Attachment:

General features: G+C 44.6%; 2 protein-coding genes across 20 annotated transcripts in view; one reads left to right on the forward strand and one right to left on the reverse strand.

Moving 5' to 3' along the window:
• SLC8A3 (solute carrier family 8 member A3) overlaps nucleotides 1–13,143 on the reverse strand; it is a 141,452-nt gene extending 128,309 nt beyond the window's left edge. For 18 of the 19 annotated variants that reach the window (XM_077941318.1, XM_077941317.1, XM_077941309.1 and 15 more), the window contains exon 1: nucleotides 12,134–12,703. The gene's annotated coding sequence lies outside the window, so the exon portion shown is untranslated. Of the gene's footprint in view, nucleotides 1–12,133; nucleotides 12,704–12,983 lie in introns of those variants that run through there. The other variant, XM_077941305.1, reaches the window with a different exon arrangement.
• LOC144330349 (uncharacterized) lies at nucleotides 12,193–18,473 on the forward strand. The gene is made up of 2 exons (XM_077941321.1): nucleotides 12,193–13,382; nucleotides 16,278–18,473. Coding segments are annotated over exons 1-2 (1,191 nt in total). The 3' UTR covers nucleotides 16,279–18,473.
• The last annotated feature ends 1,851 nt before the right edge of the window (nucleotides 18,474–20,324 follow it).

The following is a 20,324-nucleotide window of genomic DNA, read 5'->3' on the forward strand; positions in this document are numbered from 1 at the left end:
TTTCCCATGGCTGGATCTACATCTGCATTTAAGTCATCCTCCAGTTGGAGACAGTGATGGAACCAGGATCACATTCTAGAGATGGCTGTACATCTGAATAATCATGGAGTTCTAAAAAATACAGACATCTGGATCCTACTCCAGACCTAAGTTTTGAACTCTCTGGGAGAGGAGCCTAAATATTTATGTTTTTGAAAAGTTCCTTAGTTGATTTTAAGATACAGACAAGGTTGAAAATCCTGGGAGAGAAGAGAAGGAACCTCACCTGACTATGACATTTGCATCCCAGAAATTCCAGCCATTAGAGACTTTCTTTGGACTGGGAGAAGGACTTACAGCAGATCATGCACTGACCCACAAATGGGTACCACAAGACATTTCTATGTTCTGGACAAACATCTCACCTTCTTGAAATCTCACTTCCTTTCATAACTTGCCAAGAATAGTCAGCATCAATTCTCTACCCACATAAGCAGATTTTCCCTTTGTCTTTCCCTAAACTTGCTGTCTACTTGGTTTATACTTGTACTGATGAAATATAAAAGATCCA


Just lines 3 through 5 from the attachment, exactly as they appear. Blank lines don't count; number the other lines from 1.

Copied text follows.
• SLC8A3 (solute carrier family 8 member A3) overlaps nucleotides 1–13,143 on the reverse strand; it is a 141,452-nt gene extending 128,309 nt beyond the window's left edge. For 18 of the 19 annotated variants that reach the window (XM_077941318.1, XM_077941317.1, XM_077941309.1 and 15 more), the window contains exon 1: nucleotides 12,134–12,703. The gene's annotated coding sequence lies outside the window, so the exon portion shown is untranslated. Of the gene's footprint in view, nucleotides 1–12,133; nucleotides 12,704–12,983 lie in introns of those variants that run through there. The other variant, XM_077941305.1, reaches the window with a different exon arrangement.
• LOC144330349 (uncharacterized) lies at nucleotides 12,193–18,473 on the forward strand. The gene is made up of 2 exons (XM_077941321.1): nucleotides 12,193–13,382; nucleotides 16,278–18,473. Coding segments are annotated over exons 1-2 (1,191 nt in total). The 3' UTR covers nucleotides 16,279–18,473.
• The last annotated feature ends 1,851 nt before the right edge of the window (nucleotides 18,474–20,324 follow it).